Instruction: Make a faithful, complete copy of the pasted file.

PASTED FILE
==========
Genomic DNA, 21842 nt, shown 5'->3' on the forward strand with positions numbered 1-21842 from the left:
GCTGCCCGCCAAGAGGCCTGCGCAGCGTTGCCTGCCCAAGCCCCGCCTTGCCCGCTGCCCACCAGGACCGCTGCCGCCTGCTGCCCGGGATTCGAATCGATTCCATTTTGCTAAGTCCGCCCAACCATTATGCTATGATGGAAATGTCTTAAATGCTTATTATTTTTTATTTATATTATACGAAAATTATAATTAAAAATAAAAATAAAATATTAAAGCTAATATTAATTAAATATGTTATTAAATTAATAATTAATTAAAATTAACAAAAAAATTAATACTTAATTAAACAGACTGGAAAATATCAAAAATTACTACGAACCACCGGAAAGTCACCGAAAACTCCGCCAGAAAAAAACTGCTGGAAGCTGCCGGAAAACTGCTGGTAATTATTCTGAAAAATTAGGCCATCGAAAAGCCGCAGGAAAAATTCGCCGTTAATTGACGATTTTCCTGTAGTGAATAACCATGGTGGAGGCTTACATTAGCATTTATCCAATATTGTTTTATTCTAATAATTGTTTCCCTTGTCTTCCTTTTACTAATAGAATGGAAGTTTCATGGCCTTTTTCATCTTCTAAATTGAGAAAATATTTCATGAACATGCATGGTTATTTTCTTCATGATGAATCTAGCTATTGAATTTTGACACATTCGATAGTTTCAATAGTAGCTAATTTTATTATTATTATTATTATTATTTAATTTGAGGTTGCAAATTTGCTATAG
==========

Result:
Genomic DNA, 21842 nt, shown 5'->3' on the forward strand with positions numbered 1-21842 from the left:
GCTGCCCGCCAAGAGGCCTGCGCAGCGTTGCCTGCCCAAGCCCCGCCTTGCCCGCTGCCCACCAGGACCGCTGCCGCCTGCTGCCCGGGATTCGAATCGATTCCATTTTGCTAAGTCCGCCCAACCATTATGCTATGATGGAAATGTCTTAAATGCTTATTATTTTTTATTTATATTATACGAAAATTATAATTAAAAATAAAAATAAAATATTAAAGCTAATATTAATTAAATATGTTATTAAATTAATAATTAATTAAAATTAACAAAAAAATTAATACTTAATTAAACAGACTGGAAAATATCAAAAATTACTACGAACCACCGGAAAGTCACCGAAAACTCCGCCAGAAAAAAACTGCTGGAAGCTGCCGGAAAACTGCTGGTAATTATTCTGAAAAATTAGGCCATCGAAAAGCCGCAGGAAAAATTCGCCGTTAATTGACGATTTTCCTGTAGTGAATAACCATGGTGGAGGCTTACATTAGCATTTATCCAATATTGTTTTATTCTAATAATTGTTTCCCTTGTCTTCCTTTTACTAATAGAATGGAAGTTTCATGGCCTTTTTCATCTTCTAAATTGAGAAAATATTTCATGAACATGCATGGTTATTTTCTTCATGATGAATCTAGCTATTGAATTTTGACACATTCGATAGTTTCAATAGTAGCTAATTTTATTATTATTATTATTATTATTTAATTTGAGGTTGCAAATTTGCTATAG